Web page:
Baby A’s Baby

My parents are cleaning out their basement, and finding all sorts of my things that were packed away.  One of the things they brought up to me was a baby doll that was one of my first dolls as a toddler.  They gave it to Baby A, since M has the majority of the dolls and will not part with them.

A has decided that this is her new best friend.  She toddles around, carrying the baby with her everywhere, cooing and laughing.  Periodically she stops, stares intently at the doll’s face, and gives it a sloppy kiss before walking on.  At one point, A was walking along with her arms extended, head thrown back, a huge smile, doll in one hand, plastic chicken leg in the other.  It was clearly Toy Nirvana.

When A went to bed, I was cleaning up toys and picked up the doll.  I hadn’t seen it in about twenty years, but it looked basically the same as I remembered it, and still in remarkably good condition.  It’s strange, this little doll, not so different than any other, brought back such a rush of cozy memories.  I remember sitting on the heat vent by the window in winter, snuggling the doll.  I remember tucking it into my mom’s homemade doll cradle with my other dolls, playing with it with my friends, and learning to read by struggling through simple books in front of an attentive pile of dolls and stuffed animals.  I remember my mother telling me about how my grandma gave it to me.  I remember how comfortable is was to be in my room, how safe it felt.  I’m glad my parents found it, in the hopes that it will bring the same joy and comfort to Baby A.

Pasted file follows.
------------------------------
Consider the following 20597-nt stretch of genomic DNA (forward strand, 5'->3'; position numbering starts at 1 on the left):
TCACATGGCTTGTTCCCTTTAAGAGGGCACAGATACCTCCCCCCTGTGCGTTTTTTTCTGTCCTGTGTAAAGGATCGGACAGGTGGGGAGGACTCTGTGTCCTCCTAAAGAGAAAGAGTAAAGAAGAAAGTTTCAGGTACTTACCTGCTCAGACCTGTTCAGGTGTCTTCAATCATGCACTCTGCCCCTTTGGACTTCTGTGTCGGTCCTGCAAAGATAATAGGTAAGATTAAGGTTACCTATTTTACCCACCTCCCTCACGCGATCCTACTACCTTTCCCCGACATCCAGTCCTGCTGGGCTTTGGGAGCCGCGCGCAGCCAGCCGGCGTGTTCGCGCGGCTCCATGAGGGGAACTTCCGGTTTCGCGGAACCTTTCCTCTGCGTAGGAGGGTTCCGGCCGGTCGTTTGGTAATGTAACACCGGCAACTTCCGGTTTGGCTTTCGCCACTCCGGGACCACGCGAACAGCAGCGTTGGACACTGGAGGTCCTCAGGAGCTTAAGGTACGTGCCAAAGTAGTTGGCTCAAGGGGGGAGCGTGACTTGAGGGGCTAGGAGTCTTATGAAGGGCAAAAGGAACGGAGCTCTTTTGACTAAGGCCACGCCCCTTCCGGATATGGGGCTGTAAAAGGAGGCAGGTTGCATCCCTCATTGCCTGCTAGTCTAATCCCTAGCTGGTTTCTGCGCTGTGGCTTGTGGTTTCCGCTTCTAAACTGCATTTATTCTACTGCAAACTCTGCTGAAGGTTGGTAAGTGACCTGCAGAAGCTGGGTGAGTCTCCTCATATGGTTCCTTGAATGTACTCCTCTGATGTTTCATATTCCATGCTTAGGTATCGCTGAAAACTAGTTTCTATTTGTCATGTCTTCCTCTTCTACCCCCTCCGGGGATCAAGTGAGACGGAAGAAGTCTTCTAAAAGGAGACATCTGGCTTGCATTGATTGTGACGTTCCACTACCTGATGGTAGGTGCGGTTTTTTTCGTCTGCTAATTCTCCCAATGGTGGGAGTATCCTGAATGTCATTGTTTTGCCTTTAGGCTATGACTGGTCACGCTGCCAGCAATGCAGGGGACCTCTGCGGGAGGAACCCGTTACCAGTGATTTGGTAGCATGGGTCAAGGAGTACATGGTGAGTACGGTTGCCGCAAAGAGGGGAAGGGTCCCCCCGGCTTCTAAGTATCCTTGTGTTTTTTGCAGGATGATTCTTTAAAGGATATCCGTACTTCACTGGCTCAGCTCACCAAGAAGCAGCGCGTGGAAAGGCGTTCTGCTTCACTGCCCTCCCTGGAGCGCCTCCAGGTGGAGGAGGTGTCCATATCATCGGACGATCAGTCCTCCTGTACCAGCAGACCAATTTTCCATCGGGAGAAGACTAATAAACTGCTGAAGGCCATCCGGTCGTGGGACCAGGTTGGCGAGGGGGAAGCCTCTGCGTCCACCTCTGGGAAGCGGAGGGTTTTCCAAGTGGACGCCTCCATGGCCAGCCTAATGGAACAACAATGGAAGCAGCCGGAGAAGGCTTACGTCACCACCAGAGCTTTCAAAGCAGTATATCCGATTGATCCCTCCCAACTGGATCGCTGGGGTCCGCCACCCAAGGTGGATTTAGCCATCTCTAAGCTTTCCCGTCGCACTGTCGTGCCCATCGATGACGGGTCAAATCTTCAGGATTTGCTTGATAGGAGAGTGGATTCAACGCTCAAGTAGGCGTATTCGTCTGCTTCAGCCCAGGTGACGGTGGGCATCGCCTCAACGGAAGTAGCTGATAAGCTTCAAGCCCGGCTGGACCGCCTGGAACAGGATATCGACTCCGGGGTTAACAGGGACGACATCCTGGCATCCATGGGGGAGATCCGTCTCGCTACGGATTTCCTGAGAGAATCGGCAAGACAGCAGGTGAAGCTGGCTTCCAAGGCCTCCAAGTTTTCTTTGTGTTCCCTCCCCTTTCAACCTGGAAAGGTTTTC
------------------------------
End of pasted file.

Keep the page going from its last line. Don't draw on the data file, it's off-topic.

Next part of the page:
Someday, I know, I’ll have to pack M and A’s toys away.  M already is turning into the most amazing person, though she’s torn between wanting to stay a little girl and growing into new hobbies and friends.  She’s getting grown up teeth, report cards, homework and Girl Scouts badges, going to slumber parties, riding bikes with the neighbors.  Yet she still loves to play with Baby A and her toys, and I can see how safe it feels to her.  And in no time at all, Baby A will be doing the same, while her big sister heads to middle school.  Eventually all those dolls and blocks and little books will be packed away; it makes me sad to think about it.

Still, maybe someday I’ll unpack those boxes and pull out this little doll with curly hair and yellow pajamas and hand it to A’s baby, and tell her a story about how her mama used to carry it around, singing and trying to feed it fake chicken.  How a little girl stood in a warm house and watched the snow falling outside, doll pressed to her chest, and how her big sister brushed her hair while she, in turn, held the doll on her lap.  About how many memories can be packed into something so simple.

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